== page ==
2) We had a guest bedroom next to K’s room that every once in a while smelled like cigarette smoke, even though we’d repainted it , and no one in our family smoked. One night, I had a really bad cough and, not wanting to disturb Ken, I decided to sleep in there. I woke up coughing around 3 in the morning, and as I was lying there, I heard the distinct sound of the baby gate at the top of the stairs being opened. It was a super-secure gate, and to open it, you had to push down hard on the handle, slide it back, then swing it open. And that was the exact sound I’d just heard—click, slide, swing. I lay there, paralysed with fear, thinking that someone had broken into the house, and waited to hear footsteps before I started screaming (the floorboards were very old and creaky, so if anyone was upstairs, I’d know it in a second). I waited—nothing else happened. The dog didn’t wake up either, so after a while, I just kind of fell back to sleep. But in the morning, I went out into the hall, and the baby gate was wide open.

Now, you might think this was all in my imagination but there are two reasons why I know it wasn’t. Reason one is that a few years later, we moved down the road to the town where we still live. One summer Saturday morning, we were having a garage sale, and a very elderly man drove up. He struck up a conversation with us, said that he’d lived in our area all his life and that he knew the woman who used to own our new old (1906) house quite well. I told him we used to live in Washington in the “big, red house on the corner.”

“I know the place,” he said. “My uncle Len lived there for most of his life, before the people you bought from. He was over eighty when he died. He got really ‘funny’ towards the last part of his life—a real practical joker. His favourite trick was to put on a devil’s mask, then sneak up to the church when the ladies’ choir was practicing. He’d peek in the windows and just about scare them to death, then run away laughing! Of course, it was the cancer that got him in the end—he was a chain smoker, you know.” Yeah, we know. You owe me about twenty toothbrushes, Uncle Len.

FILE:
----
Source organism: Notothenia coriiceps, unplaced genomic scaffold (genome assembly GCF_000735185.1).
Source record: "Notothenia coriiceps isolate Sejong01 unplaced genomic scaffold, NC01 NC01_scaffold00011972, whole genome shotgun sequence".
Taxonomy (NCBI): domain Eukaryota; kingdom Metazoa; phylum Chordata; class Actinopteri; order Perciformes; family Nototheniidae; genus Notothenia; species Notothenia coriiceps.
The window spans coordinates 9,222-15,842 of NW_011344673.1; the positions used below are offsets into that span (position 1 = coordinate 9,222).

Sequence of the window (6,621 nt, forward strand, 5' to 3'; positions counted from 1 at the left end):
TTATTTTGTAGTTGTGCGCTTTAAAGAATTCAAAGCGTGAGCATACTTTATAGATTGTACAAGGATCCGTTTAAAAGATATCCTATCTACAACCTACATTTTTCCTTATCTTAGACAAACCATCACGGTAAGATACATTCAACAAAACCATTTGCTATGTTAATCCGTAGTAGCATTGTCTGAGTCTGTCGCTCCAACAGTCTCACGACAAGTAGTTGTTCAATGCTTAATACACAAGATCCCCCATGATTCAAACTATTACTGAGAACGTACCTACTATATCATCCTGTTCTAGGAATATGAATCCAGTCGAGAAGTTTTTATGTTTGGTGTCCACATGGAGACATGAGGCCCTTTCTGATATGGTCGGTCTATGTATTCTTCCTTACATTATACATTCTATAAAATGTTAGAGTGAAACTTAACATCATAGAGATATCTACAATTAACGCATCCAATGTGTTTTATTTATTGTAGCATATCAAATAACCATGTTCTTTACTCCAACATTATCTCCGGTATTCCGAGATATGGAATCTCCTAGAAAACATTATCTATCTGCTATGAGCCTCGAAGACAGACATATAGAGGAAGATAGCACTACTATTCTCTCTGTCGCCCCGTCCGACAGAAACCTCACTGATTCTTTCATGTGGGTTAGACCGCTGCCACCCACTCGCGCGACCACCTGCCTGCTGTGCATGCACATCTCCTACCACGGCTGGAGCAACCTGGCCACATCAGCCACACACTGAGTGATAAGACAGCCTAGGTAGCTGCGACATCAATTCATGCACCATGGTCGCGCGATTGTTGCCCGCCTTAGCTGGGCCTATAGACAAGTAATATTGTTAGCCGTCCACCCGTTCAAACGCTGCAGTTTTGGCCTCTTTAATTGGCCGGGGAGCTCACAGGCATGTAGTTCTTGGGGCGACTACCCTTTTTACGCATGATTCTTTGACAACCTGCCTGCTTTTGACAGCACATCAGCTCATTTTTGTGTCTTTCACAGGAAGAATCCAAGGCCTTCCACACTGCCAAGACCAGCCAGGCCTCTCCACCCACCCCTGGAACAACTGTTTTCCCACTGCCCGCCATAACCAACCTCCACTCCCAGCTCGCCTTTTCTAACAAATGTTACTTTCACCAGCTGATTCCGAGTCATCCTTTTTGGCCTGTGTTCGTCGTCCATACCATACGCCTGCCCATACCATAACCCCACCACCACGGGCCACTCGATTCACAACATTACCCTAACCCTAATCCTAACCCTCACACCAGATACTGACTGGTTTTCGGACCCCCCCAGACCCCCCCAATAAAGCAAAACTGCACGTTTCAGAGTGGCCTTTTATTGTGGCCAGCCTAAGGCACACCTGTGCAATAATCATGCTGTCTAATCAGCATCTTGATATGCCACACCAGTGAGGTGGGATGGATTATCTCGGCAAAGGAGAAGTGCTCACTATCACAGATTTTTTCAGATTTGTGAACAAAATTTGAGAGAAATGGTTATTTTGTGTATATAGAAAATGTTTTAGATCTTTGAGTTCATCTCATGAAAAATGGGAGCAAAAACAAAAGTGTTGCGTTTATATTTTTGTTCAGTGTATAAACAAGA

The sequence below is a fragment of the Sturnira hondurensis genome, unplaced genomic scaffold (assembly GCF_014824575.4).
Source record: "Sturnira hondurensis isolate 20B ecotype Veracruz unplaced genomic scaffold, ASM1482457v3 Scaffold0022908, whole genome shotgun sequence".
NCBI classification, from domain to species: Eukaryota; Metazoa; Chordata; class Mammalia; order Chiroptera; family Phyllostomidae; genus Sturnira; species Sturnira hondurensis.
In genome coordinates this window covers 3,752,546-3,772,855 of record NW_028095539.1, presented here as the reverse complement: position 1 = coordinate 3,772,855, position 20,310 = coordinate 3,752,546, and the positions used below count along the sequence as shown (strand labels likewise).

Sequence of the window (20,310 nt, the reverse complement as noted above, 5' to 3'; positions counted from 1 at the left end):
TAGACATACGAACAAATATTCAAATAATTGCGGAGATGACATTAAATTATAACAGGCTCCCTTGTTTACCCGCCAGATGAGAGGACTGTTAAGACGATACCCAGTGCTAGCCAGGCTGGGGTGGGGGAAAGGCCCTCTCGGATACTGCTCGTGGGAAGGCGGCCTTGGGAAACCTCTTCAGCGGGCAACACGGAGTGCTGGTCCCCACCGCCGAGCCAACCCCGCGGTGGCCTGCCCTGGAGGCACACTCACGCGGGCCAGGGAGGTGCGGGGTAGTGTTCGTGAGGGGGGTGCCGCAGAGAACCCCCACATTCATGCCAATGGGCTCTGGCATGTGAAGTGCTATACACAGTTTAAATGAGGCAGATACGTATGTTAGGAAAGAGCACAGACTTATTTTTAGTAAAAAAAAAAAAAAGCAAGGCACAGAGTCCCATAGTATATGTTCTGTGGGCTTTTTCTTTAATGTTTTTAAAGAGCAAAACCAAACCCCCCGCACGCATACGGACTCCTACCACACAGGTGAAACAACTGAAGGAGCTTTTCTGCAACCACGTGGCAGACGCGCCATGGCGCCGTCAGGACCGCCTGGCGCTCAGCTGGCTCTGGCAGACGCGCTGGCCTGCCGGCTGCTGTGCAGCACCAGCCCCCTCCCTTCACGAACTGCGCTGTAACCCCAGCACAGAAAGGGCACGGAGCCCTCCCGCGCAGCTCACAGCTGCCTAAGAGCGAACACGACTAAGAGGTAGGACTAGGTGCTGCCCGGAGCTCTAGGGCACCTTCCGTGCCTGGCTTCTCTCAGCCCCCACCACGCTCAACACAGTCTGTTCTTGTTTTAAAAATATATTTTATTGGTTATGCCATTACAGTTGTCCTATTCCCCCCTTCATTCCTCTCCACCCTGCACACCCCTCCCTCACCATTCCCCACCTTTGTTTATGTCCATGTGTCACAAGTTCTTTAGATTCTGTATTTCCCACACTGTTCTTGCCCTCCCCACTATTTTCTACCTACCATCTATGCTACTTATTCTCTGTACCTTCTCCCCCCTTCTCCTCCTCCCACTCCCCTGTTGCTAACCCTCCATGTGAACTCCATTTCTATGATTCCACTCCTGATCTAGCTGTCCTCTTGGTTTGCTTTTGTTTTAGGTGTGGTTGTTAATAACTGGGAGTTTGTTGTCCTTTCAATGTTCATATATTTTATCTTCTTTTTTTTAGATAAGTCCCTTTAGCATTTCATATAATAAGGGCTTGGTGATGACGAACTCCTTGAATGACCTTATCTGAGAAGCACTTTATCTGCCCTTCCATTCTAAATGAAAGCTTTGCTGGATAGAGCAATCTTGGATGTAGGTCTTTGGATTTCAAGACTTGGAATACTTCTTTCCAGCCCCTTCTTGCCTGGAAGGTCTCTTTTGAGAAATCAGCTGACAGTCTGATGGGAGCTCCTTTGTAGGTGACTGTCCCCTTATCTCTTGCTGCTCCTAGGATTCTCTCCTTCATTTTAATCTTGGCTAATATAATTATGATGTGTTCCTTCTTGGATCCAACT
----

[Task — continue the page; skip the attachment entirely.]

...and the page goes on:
Reason two is even creepier. One night a few years ago, I was sleeping and in my dream, I could hear the song “Hey ho, the witch is dead” from The Wizard of OZ, like it was playing on a music box. Just as I woke up, I could still hear the music playing, then it started to wind down slower and slower until it stopped. I freaked out and did what any reasonable person would do—I woke up Ken. “Oh,” he said, “this is just like that baby monitor thing in Washington. You were asleep the whole time. There’s nothing in our room that could have been playing “Hey ho, the witch is dead”—you just dreamed it.” But then I was talking to my mom later that afternoon, and I told her what happened. “That’s strange,” she said. “But wait—didn’t I give you a Hallowe’en snowglobe with the characters from the Wizard of Oz in it a few years ago? I’m sure it played that song when you wound it up.” I ran upstairs and started ransacking the room. Sure enough, I found the snowglobe at the bottom of a drawer in a desk across the room. I wound it up, and guess what it played? Yep. How the hell it had suddenly become wound up and started playing in the middle of the night, I didn’t even want to contemplate. I threw the f*cker into a garbage can on the back porch. But if I didn’t imagine THAT, what does it tell you about the baby monitor? Who knows what secrets the universe holds? Two hundred years ago, if you’d shown someone a television or cell phone, they would have burned you at the stake for being a demon. Or Uncle Len.

A sudden loss

You might have noticed, if you visit this site regularly, that this week’s edition isn’t as funny as usual. Good call. I just didn’t have that much to laugh about this week. My Uncle Gary died very suddenly on Monday night, and we’ve been dealing with this unexpected loss to our family for the last few days. You didn’t know Uncle Gary, of course, but you should have. Everyone should know a man like Gary. He was warm, kind, generous, and told a great story. Sometimes you never knew where the story was going to end up, but it was always worth the wait. Much love, and Godspeed, Gary. We’ll miss you.